Make us your home page

Today’s top headlines delivered to you daily.

(View our Privacy Policy)

25-year run ends for St. Petersburg city administrator

Jan. 1 will be the last day at City Hall for Tish Elston, 65.

DIRK SHADD | Times (2009)

Jan. 1 will be the last day at City Hall for Tish Elston, 65.

ST. PETERSBURG — With Mayor-elect Rick Kriseman taking over Jan. 2, City Administrator Tish Elston is leaving after serving taxpayers for 25 years.

Mayor Bill Foster fired Elston. Her last day is Jan. 1.

Elston, who earns about $157,000 a year, will walk away with a payout of about $125,000. That includes six months of severance pay worth $78,000 and about $54,000 in unused vacation and sick hours.

Politics factored into Elston's departure. Kriseman has hired nine high-paid aides to join him at City Hall, including long-time human resources director Gary Cornwell, who was promoted Monday to replace Elston on an interim basis.

"In order for Mayor-elect Kriseman to begin his term with a leadership team of his own choosing. I am releasing you from your duties," Foster wrote in a letter to Elston that was copied to the City Council and City Attorney John Wolfe on Monday.

The move allows Elston to collect the severance pay. The separation agreement was signed under former Mayor Rick Baker, Foster wrote.

When asked to respond the to the move, Foster replied: "This is common with mayoral transitions. This frees the new administration up to assemble his own team."

While that happens in other cities, turnover has been rare in the top jobs at St. Petersburg City Hall. Most administrators have served Florida's fourth-largest city for decades.

Kriseman also is bringing in a deputy mayor and a chief off staff, two roles not in the Foster administration. Cornwell earns about $120,000 a year; it was unclear Monday how much he will earn in his new job.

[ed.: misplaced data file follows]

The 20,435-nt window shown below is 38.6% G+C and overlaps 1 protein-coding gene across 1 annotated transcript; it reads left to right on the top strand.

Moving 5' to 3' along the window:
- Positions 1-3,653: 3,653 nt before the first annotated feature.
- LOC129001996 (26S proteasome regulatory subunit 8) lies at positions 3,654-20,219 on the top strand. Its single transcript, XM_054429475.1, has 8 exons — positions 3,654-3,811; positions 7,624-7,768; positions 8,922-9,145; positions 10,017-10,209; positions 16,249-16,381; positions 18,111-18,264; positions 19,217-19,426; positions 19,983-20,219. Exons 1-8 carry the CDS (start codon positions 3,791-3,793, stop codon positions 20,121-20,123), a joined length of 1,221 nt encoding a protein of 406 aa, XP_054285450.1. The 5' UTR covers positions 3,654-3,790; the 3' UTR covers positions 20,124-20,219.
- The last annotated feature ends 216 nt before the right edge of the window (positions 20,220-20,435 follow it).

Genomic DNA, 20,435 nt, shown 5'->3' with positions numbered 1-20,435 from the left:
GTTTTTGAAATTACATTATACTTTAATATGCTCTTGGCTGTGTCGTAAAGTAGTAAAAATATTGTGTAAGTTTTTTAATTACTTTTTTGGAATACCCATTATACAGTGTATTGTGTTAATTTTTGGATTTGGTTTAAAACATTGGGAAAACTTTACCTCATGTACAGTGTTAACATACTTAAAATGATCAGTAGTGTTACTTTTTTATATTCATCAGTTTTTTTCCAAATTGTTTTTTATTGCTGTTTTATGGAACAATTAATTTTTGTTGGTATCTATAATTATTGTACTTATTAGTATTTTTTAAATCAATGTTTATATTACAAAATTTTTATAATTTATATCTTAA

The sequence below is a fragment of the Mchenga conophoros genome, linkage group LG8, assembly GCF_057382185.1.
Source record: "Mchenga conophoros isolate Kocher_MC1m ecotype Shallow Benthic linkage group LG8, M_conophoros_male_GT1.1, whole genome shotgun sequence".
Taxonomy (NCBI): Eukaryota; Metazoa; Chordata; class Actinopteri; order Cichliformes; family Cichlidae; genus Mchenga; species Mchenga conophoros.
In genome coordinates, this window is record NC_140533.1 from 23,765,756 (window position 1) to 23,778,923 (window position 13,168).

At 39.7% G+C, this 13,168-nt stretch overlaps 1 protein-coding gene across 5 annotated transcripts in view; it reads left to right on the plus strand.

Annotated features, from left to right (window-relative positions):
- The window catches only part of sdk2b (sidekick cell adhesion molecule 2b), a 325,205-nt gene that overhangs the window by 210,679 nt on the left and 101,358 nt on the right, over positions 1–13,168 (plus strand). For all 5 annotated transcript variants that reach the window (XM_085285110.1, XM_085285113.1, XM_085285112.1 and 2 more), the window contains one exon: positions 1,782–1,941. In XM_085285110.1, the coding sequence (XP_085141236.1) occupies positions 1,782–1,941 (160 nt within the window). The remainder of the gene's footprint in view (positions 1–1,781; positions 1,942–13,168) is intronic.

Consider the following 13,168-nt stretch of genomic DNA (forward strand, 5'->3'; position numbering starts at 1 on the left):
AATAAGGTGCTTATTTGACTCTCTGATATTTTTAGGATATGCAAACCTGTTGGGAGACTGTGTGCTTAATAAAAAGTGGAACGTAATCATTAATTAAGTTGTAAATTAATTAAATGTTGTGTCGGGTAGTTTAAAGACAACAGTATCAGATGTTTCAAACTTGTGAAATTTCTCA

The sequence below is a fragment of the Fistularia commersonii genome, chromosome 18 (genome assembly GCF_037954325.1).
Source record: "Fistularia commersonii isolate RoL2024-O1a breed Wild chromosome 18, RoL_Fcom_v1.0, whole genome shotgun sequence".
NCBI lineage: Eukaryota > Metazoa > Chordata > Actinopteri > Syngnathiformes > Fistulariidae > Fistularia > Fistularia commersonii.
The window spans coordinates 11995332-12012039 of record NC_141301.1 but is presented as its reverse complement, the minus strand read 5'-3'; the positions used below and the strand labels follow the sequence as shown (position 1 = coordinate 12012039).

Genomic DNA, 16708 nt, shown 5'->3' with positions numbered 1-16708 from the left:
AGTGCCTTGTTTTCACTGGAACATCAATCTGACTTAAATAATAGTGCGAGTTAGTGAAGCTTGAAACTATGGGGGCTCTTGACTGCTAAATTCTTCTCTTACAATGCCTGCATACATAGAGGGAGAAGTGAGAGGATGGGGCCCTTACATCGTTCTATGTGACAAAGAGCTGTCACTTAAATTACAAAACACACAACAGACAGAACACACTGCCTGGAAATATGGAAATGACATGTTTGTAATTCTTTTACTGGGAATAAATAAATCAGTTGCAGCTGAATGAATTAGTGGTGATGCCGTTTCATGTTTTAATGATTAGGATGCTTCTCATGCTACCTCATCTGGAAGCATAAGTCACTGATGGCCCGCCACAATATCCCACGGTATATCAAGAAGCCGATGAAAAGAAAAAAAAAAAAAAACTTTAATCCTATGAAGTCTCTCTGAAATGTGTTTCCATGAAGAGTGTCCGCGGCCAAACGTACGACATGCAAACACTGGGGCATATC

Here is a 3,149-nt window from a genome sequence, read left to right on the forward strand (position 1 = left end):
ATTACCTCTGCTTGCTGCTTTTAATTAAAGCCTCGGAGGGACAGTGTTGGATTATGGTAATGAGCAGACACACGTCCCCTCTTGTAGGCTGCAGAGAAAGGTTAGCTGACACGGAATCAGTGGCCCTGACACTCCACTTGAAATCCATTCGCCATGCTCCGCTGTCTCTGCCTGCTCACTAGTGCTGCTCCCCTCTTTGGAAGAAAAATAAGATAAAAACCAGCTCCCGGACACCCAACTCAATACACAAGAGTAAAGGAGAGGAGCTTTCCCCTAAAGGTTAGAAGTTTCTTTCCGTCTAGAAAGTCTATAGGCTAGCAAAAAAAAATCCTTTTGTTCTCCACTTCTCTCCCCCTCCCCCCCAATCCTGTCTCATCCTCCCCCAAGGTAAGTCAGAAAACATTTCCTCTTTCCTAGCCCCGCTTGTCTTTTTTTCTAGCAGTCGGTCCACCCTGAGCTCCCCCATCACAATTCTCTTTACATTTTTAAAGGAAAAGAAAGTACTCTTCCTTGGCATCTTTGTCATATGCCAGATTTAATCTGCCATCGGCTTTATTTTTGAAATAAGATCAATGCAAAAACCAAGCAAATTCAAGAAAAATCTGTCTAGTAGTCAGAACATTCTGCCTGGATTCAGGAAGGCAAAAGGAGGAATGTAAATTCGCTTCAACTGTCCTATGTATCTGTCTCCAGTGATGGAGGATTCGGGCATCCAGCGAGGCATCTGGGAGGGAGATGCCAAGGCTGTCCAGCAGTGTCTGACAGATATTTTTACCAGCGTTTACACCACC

Elston could not be immediately reached for comment.

When Elston walks out of City Hall next week, decades of insider knowledge will leave with her.

She has been the city administrator since October 1999 and oversees finance, billing and collections, budget and management, human resources and information services.

Foster called Elston, 65, an "incredible resource" and an even better friend.

"Her passion for the citizens and staff and her knowledge of the city will be solely missed," he said. "St. Petersburg is a better place because of Tish."

As soon as Kriseman unseated Foster in the November election, speculation swirled over whether Elston would remain at City Hall.

Although Kriseman hired nine top aides, none can match Elston's experience at keeping services flowing to residents.

Baker praised Elston for being a hard worker who adhered to the highest-ethical standards.

"She was a huge asset for the city," Baker said. "She was the engineer who kept the trains running."

Elston moved to the city in 1973 but worked across the bay. She oversaw fiscal services in Hillsborough County government for 14 years before coming to St. Petersburg city government, where she served her first 10 years as budget director.